Meet Elizabeth Amoaa, the Ghanaian lady born with two v*ginal canals, two wombs and two cervixes!

In 2003, Elizabeth moved from Ghana to the UK where she was diagnosed with fibroids, non-cancerous growths on the wall of her uterus, and was told that conceiving a child would be difficult.

Meantime, her period symptoms only worsened and the pain became unbearable, leading to seizures and nose bleeds. S*x as well was extremely painful for her as had been since she turned 18.

In 2010, she defied the odds and became pregnant. During regular checks, doctors will sometimes scan and see the baby and other times they’d not, and then they’d see again. Her miraculous pregnancy and the inconsistent scans were hints to an abnormality – Elizabeth had two wombs. The baby was in one.

Another hint was that Elizabeth continued seeing her period during pregnancy. Mistakenly, doctors kept attributing it to fibroids which to them was ‘growing with the child’–that was later born prematurely.

It was only later in 2015 (5 years after the birth of her daughter) that she was diagnosed with uterus didelphys. In fact, she was born with two cervixes, two v*ginas and two wombs – a left one affected by fibroid (as seen by the doctors earlier) and a safe right one (where the baby was).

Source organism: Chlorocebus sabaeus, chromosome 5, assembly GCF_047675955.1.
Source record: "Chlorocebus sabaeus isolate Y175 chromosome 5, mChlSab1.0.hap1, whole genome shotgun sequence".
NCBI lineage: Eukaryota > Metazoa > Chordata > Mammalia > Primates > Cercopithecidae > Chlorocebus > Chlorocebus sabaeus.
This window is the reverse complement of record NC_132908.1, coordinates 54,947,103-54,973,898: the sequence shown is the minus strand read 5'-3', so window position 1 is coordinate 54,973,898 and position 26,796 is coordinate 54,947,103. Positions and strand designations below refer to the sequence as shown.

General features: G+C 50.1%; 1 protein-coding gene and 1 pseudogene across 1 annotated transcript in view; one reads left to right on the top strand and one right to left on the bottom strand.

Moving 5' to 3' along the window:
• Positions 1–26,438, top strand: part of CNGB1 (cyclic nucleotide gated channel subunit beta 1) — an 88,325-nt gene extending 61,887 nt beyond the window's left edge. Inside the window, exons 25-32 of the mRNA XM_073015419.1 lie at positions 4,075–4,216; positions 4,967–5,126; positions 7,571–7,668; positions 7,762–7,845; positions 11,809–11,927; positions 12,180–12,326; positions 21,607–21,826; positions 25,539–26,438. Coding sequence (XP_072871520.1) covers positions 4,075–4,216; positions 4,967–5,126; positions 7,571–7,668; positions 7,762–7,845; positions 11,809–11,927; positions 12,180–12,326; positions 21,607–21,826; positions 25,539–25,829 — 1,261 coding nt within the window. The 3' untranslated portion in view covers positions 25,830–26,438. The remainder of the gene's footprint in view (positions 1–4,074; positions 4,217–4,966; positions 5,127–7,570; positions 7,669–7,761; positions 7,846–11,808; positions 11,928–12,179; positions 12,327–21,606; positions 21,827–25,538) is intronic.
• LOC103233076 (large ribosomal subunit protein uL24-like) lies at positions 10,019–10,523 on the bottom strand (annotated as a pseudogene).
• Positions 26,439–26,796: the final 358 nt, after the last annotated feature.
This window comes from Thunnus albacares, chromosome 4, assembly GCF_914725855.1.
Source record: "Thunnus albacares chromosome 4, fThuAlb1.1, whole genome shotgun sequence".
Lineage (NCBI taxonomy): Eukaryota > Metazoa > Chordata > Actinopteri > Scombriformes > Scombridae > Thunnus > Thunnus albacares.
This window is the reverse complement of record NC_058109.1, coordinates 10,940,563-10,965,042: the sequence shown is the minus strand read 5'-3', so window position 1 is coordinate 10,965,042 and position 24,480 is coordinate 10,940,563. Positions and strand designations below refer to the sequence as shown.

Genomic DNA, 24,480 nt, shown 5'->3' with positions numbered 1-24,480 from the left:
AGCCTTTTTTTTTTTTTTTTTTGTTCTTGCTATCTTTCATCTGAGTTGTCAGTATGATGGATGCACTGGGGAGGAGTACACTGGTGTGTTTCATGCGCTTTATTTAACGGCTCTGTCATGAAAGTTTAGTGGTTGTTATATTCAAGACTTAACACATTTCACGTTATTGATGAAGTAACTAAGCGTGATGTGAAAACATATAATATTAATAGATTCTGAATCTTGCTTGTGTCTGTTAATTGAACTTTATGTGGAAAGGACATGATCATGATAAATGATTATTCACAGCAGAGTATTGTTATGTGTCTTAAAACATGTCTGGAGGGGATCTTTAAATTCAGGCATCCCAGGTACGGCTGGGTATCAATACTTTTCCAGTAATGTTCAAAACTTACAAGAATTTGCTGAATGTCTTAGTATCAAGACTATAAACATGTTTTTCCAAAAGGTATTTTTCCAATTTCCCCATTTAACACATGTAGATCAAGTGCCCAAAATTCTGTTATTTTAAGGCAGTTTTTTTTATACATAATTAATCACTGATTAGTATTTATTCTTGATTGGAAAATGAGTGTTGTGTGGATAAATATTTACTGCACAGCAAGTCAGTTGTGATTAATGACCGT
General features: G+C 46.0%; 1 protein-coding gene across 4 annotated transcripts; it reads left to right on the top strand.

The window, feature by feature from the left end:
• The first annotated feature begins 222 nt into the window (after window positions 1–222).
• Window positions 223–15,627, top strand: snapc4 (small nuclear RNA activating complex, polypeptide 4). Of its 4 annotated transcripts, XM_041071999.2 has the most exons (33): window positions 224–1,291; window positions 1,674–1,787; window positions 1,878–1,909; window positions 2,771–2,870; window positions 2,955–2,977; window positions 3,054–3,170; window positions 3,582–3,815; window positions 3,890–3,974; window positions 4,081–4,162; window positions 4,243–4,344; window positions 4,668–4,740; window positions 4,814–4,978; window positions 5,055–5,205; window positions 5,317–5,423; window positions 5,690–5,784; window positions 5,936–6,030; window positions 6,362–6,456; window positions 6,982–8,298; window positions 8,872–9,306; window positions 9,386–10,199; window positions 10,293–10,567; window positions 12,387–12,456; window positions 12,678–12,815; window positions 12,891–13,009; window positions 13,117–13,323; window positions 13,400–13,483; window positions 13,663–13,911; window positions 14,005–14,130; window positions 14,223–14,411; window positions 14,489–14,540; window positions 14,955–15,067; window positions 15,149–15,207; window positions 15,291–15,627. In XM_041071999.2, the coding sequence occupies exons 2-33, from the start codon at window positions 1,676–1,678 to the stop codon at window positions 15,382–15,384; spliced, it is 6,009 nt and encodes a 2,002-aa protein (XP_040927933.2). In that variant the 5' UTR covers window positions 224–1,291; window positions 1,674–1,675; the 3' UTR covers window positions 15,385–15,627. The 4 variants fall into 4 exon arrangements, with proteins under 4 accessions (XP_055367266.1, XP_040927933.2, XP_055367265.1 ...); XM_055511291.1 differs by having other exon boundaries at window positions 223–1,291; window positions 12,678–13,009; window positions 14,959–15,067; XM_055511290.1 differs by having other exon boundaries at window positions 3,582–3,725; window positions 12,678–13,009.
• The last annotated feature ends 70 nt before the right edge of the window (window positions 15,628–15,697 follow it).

After her diagnosis, doctors told her having a second child would be risky. She agreed to have histerosalpingogram (insertion of dye into a womb 3 times over six months). Eventually , she took in again in 2016 but the pregnancy had to be terminated as it almost cost her life. That year, she was diagnosed with endometriosis, and in 2018, she was diagnosed with ovarian cysts.

Today, Elizabeth Amoaa, 37, is a wife, a mother of one and a women reproductive health advocate; she runs her own foundation called Speciallady. Her aim is to raise awareness on female gynecological health and menstrual hygiene.

She said: “I always say that Speciallady is my second baby. I want to be the voice of the voiceless for every woman out there who is going through symptoms like what I went through. My condition means that I am high risk of cervical cancer or ovarian cancer, so I decided I wanted to live out my dreams.”

 

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